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Kirby v. Tulsa Community College

United States District Court, N.D. Oklahoma

February 26, 2019




         Before the Court are the Motions to Dismiss for Failure to State a Claim and for Lack of Jurisdiction of Defendants Bryan Allen Plank and Plank Law Firm (“Plank Defendants”) (Doc. 44) and Defendants Robin Ballenger, Board of Regents TCC, Samuel Combs, Paul Cornell, Martin Garber, Caron Lawhorn, Ronald Looney, Bill McKamey, and Tulsa Community College (“TCC Defendants”) (Doc. 45). For reasons discussed below, Defendants' Motions are DENIED as to Lack of Jurisdiction, but are GRANTED as to Failure to State a Claim.

         I. Background and Factual Allegations

         Plaintiffs Elbert and Kay Kirby filed this action on April 25, 2017. They filed a First Amended Complaint on December 5, 2017 (Doc. 27) and a Second Amended Complaint (“SAC”) on January 9, 2018 (Doc. 30) (styled as “Third Petition for Redress of Injuries”). Plank Defendants and TCC Defendants filed Motions to Dismiss for Lack of Jurisdiction and Failure to State a Claim on June 13, 2018. (Doc. 44 and 45). Plaintiffs have not responded to these motions to dismiss.

         Despite Plaintiffs' filing two Amended Complaints, the SAC contains few, if any, factual allegations. It appears from the SAC that Plaintiffs allege that Defendants were debt collectors who were engaged in collection activity against Plaintiffs. Plaintiffs allege that they did not owe the debt, but that Defendants made false and misleading representations that they did. Further, Plaintiffs allege that they made repeated, timely requests for Defendants to validate the alleged debt, but that Defendants failed or refused to do so and that Defendants attempted to collect excessive amounts, fees, charges, and expenses from Plaintiffs in a way that was not expressly authorized by “the agreement.” Plaintiffs also allege that Defendants made other false and misleading representations of the alleged debt, including the status of the alleged debt, repeatedly ignored available proof that the alleged debt was “not prosecuted in the name of the real party in interest, ” communicated personal credit information to Plaintiffs which Defendants knew or should have known to be false, and failed to communicate that the alleged debt was disputed. Plaintiffs further allege that TCC Defendants communicated with them regarding the alleged debt by mailed post card.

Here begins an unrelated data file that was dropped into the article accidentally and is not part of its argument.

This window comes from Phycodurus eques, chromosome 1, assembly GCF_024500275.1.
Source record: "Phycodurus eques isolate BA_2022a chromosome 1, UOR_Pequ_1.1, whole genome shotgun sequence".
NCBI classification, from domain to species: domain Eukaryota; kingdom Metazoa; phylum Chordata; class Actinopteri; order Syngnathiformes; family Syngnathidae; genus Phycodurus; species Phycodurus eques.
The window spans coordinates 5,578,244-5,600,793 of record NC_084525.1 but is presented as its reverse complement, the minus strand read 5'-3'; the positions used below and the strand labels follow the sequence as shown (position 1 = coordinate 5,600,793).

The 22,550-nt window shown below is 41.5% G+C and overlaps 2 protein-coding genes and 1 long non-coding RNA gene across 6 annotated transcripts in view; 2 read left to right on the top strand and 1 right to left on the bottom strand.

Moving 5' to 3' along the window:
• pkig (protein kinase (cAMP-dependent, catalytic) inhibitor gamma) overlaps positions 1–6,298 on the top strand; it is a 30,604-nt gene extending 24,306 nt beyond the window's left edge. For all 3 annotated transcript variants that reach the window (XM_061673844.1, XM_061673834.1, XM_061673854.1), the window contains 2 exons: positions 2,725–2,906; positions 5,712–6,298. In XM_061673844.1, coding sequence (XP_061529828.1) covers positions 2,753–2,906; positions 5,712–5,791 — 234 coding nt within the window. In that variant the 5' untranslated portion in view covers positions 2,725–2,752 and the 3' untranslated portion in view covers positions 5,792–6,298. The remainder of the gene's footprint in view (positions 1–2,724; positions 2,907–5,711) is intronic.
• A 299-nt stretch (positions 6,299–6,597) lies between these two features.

Finally, Plaintiffs allege that Defendants did not advise them of their due process rights. They allege that Defendants attempted to take and put a lien on Plaintiffs' property and assets, and that they engaged in taking property via sham judicial proceedings. They also allege that Defendants did not attempt to properly notify Plaintiffs of a pending action, and attempted to use subversive, deceptive, and misleading means to obtain service of process.

         Plaintiffs are pro se litigants; accordingly, the Court will liberally construe their allegations with regard to both motions to dismiss for lack of jurisdiction and failure to state a claim. See United States v. 7501 N.W. 210th St., 437 Fed.Appx. 754, 758 (10th Cir. 2011) (unpublished) (citing Hall v. Bellmon, 935 F.2d 1106, 1110 (10th Cir. 1991)). Accordingly, if the Court can reasonably read the pleadings to either demonstrate standing or state a valid claim on which the Plaintiffs would prevail, it should do so “despite the plaintiff[s] failure to cite proper legal authorities, [their] confusion of various legal theories, [their] poor syntax and sentence structure, or [their] unfamiliarity with pleading requirements.” Id. However, the Court may not assume the role of advocate for pro se litigants. See id.

         II. Motions to Dismiss for Lack of Jurisdiction

         All Defendants have filed Motions to Dismiss for Lack of Jurisdiction for lack of constitutional standing, as Plaintiffs have failed to demonstrate injury in fact (Doc. 44) and traceability (Doc. 45). Because Article III of the Constitution extends the federal courts' judicial power only to “Cases” or “Controversies, ” Plaintiffs must demonstrate that their case fits within the limits of Article III before the Court may review the merits of the case. See U.S. Const. Art. III, § 2. The analysis to determine whether a dispute is a “Case” or “Controversy” for the purposes of Article III is the “Constitutional standing” analysis. See Carolina Cas. Ins. Co. v. Pinnacol Assur., 425 F.3d 921, 926 (10th Cir. 2005) (internal citations omitted).